Skip to content

Man who snuck through basement window, then lied to cops, gets house arrest

Judge agreed with proposed sentence — four months of house arrest, then 12 months probation — so 45-year-old could continue working as a commercial fisherman
The Sault Ste. Marie Courthouse is pictured in this file photo. Michael Purvis/SooToday

A commercial fisherman can continue to work on the lake as he serves a four-month sentence for his actions on a fall night last year.

Gregory Tatton pleaded guilty last week in a Sault Ste. Marie courtroom to three offences stemming from a Nov. 5 incident that occurred at a Michipicoten First Nation residence.

The 45-year-old was convicted of unlawfully being in a dwelling house, obstructing police and breaching a release order.

Ontario Court Justice Andrew Buttazzoni heard the accused entered the home through a closed basement window, and then made off with a pair of shoes.

Tatton gave police a false name, but ultimately admitted he was on house arrest and wasn't to be off his property, prosecutor Blair Hagan told the court.

The Crown and defence jointly recommended a four-month conditional sentence, which would be served in the community, followed by 12 months probation.

Hagan noted the accused was convicted of similar offences — obstructing police and failing to comply with an order — on Nov. 13 and was sentenced to a three-month conditional sentence.

Tatton's lawyer Adrienne Hagan said her client, a Batchewana First Nation member, has been gainfully employed at Agawa Fisheries for the last two years.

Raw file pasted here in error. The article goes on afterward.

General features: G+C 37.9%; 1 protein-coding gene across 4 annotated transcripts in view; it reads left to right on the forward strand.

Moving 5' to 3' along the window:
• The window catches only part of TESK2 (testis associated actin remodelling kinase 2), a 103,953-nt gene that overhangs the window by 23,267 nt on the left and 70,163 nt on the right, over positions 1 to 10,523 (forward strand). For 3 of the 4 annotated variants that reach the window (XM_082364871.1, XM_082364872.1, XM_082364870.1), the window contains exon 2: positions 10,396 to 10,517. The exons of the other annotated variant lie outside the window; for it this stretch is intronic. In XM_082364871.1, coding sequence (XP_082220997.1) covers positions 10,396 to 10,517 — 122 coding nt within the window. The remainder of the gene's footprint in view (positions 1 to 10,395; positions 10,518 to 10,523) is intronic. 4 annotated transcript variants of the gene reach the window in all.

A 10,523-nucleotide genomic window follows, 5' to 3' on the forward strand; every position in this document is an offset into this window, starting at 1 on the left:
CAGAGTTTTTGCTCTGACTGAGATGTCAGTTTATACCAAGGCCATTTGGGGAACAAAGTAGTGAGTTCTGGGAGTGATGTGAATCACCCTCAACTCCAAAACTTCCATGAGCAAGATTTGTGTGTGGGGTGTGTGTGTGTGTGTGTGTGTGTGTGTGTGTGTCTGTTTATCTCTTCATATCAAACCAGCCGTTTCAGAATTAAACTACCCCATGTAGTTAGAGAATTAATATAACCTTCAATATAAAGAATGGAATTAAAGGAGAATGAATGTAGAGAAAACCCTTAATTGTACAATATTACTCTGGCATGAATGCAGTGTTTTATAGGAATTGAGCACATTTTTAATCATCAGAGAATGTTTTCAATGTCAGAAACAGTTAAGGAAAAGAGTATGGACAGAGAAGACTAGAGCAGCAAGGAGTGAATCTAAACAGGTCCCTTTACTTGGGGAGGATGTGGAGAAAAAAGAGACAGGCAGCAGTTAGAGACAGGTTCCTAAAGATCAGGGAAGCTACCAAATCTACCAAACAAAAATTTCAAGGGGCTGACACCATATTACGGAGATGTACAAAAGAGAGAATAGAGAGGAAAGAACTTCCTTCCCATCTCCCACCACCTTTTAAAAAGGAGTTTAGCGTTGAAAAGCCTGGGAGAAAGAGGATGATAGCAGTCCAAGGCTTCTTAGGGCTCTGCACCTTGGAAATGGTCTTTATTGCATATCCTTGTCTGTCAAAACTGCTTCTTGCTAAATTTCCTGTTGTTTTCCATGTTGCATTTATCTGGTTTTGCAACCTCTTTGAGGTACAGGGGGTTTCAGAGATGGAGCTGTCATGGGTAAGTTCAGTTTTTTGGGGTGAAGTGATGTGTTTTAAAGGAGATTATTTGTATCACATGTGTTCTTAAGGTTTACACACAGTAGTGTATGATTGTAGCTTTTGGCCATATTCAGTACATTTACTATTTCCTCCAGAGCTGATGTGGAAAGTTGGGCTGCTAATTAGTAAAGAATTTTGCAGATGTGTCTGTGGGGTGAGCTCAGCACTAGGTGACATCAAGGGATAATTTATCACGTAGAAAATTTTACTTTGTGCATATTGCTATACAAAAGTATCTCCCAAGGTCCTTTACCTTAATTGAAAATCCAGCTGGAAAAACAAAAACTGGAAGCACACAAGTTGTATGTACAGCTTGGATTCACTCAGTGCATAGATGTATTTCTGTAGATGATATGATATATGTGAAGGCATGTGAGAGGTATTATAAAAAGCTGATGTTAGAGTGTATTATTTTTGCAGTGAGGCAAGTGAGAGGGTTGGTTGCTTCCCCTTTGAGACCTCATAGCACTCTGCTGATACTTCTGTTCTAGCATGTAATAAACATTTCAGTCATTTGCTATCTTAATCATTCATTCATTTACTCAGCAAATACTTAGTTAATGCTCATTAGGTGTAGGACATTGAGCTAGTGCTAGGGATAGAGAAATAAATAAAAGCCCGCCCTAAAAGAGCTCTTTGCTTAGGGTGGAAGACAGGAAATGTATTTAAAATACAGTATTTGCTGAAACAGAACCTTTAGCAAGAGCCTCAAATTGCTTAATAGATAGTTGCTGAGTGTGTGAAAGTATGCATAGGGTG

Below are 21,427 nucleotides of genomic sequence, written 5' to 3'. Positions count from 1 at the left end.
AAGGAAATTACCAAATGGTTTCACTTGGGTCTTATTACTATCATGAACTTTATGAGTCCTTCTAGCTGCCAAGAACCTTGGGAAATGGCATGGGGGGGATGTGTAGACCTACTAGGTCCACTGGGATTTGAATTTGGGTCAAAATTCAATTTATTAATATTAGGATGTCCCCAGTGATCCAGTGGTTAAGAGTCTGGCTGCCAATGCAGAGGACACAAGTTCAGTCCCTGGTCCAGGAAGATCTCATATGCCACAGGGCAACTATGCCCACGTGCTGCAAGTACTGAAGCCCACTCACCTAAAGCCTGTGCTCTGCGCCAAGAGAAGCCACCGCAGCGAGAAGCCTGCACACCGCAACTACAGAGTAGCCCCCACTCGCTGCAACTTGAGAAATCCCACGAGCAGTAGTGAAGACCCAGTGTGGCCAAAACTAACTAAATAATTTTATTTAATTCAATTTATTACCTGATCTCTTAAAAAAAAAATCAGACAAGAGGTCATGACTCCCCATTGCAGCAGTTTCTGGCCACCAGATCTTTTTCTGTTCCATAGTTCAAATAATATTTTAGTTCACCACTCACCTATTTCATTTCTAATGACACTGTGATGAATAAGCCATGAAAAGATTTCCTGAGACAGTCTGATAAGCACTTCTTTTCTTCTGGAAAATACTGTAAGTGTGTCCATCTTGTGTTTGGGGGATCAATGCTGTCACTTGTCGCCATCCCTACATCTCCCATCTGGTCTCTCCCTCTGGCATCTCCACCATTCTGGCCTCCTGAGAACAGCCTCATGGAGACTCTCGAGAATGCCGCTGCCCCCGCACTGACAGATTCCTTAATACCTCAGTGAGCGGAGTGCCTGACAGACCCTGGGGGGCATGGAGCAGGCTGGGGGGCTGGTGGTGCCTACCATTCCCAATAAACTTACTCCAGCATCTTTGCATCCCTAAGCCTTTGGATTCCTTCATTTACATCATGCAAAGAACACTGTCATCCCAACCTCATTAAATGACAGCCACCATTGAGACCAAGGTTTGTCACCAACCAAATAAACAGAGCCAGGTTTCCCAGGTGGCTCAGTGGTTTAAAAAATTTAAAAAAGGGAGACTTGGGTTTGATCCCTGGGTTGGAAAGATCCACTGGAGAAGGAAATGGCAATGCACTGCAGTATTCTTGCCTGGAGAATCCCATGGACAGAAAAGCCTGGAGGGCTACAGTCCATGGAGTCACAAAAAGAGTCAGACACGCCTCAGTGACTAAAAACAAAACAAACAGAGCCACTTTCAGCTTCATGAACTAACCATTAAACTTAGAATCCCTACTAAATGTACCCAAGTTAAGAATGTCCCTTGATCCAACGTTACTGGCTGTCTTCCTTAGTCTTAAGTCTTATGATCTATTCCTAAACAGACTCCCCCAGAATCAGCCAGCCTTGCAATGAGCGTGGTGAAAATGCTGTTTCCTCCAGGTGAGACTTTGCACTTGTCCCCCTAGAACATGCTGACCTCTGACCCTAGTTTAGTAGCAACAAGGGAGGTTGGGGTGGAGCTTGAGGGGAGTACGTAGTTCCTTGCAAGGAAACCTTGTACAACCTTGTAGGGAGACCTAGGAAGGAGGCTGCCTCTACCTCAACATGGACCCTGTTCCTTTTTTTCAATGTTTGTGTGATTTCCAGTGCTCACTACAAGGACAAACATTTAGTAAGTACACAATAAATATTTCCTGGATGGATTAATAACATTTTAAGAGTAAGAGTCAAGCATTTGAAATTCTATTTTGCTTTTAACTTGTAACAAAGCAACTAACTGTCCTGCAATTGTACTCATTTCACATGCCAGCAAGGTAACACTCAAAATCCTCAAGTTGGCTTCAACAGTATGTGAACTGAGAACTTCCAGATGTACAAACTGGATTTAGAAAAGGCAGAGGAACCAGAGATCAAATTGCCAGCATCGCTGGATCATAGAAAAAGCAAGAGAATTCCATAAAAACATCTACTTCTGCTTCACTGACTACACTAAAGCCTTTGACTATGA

He followed the terms of his last sentence and is able to continue working.

As well, he doesn't have a driver's licence and has no reason to be in the Wawa area, she said.

Buttazzoni agreed to the sentence, warning Tatton that if he breaches the conditions he will end up serving the time in custody.

"What makes this palatable to me is that you are employed and will be able to continue to work."

During the four-month sentence, Tatton will be under house arrest and can only leave his residence for work, medical emergencies, to take any recommended counselling and to obtain the necessities of life on Saturday afternoons. 

He also can have no contact with the complainants and must remain 50 metres away from them.

As well, he must abstain from alcohol and non-prescribed drugs.

His 12-month probation order includes similar conditions.

Tatton is prohibited him from possessing weapons for 10 years, and must provide a DNA sample for the national registry.

About the Author: Linda Richardson

Linda Richardson is a freelance journalist who has been covering Sault Ste. Marie's courts and other local news for more than 45 years.
Read more